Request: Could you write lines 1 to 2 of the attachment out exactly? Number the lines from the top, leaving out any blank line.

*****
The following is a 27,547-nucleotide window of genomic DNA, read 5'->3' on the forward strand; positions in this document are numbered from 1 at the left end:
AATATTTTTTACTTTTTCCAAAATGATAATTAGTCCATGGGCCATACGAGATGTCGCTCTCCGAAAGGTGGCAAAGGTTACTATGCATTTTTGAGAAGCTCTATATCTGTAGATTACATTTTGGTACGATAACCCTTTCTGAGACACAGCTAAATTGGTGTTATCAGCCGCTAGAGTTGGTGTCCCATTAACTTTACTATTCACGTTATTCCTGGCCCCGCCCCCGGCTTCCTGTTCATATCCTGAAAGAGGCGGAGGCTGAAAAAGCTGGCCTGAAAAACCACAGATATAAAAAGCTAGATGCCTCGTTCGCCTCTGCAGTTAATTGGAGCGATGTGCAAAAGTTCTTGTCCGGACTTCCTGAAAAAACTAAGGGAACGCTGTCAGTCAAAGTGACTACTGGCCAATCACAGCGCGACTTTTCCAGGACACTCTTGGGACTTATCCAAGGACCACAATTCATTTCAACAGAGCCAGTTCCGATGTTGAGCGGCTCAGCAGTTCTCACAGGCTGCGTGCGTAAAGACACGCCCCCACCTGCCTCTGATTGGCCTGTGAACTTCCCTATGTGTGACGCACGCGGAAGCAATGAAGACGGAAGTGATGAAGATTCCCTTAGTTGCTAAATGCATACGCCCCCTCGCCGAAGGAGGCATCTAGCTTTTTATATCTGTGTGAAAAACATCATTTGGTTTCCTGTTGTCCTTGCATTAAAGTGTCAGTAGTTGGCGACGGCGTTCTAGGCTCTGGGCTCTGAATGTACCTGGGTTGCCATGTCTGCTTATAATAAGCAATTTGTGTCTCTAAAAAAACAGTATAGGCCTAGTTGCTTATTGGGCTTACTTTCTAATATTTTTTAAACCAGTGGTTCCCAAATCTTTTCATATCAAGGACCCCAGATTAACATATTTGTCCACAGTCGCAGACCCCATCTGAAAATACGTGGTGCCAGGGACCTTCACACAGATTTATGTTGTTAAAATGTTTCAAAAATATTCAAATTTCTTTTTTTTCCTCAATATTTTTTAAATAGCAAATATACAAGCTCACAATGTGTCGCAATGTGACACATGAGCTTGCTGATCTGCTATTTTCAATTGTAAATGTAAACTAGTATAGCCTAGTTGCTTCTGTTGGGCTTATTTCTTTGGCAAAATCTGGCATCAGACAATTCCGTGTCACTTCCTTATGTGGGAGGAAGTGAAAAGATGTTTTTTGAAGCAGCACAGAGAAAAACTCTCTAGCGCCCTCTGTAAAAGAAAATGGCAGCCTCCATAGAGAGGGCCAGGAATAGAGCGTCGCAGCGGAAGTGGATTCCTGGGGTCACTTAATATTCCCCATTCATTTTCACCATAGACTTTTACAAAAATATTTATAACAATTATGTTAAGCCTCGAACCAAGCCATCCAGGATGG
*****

The following is a 27,547-nucleotide window of genomic DNA, read 5'->3' on the forward strand; positions in this document are numbered from 1 at the left end:
AATATTTTTTACTTTTTCCAAAATGATAATTAGTCCATGGGCCATACGAGATGTCGCTCTCCGAAAGGTGGCAAAGGTTACTATGCATTTTTGAGAAGCTCTATATCTGTAGATTACATTTTGGTACGATAACCCTTTCTGAGACACAGCTAAATTGGTGTTATCAGCCGCTAGAGTTGGTGTCCCATTAACTTTACTATTCACGTTATTCCTGGCCCCGCCCCCGGCTTCCTGTTCATATCCTGAAAGAGGCGGAGGCTGAAAAAGCTGGCCTGAAAAACCACAGATATAAAAAGCTAGATGCCTCGTTCGCCTCTGCAGTTAATTGGAGCGATGTGCAAAAGTTCTTGTCCGGACTTCCTGAAAAAACTAAGGGAACGCTGTCAGTCAAAGTGACTACTGGCCAATCACAGCGCGACTTTTCCAGGACACTCTTGGGACTTATCCAAGGACCACAATTCATTTCAACAGAGCCAGTTCCGATGTTGAGCGGCTCAGCAGTTCTCACAGGCTGCGTGCGTAAAGACACGCCCCCACCTGCCTCTGATTGGCCTGTGAACTTCCCTATGTGTGACGCACGCGGAAGCAATGAAGACGGAAGTGATGAAGATTCCCTTAGTTGCTAAATGCATACGCCCCCTCGCCGAAGGAGGCATCTAGCTTTTTATATCTGTGTGAAAAACATCATTTGGTTTCCTGTTGTCCTTGCATTAAAGTGTCAGTAGTTGGCGACGGCGTTCTAGGCTCTGGGCTCTGAATGTACCTGGGTTGCCATGTCTGCTTATAATAAGCAATTTGTGTCTCTAAAAAAACAGTATAGGCCTAGTTGCTTATTGGGCTTACTTTCTAATATTTTTTAAACCAGTGGTTCCCAAATCTTTTCATATCAAGGACCCCAGATTAACATATTTGTCCACAGTCGCAGACCCCATCTGAAAATACGTGGTGCCAGGGACCTTCACACAGATTTATGTTGTTAAAATGTTTCAAAAATATTCAAATTTCTTTTTTTTCCTCAATATTTTTTAAATAGCAAATATACAAGCTCACAATGTGTCGCAATGTGACACATGAGCTTGCTGATCTGCTATTTTCAATTGTAAATGTAAACTAGTATAGCCTAGTTGCTTCTGTTGGGCTTATTTCTTTGGCAAAATCTGGCATCAGACAATTCCGTGTCACTTCCTTATGTGGGAGGAAGTGAAAAGATGTTTTTTGAAGCAGCACAGAGAAAAACTCTCTAGCGCCCTCTGTAAAAGAAAATGGCAGCCTCCATAGAGAGGGCCAGGAATAGAGCGTCGCAGCGGAAGTGGATTCCTGGGGTCACTTAATATTCCCCATTCATTTTCACCATAGACTTTTACAAAAATATTTATAACAATTATGTTAAGCCTCGAACCAAGCCATCCAGGATGG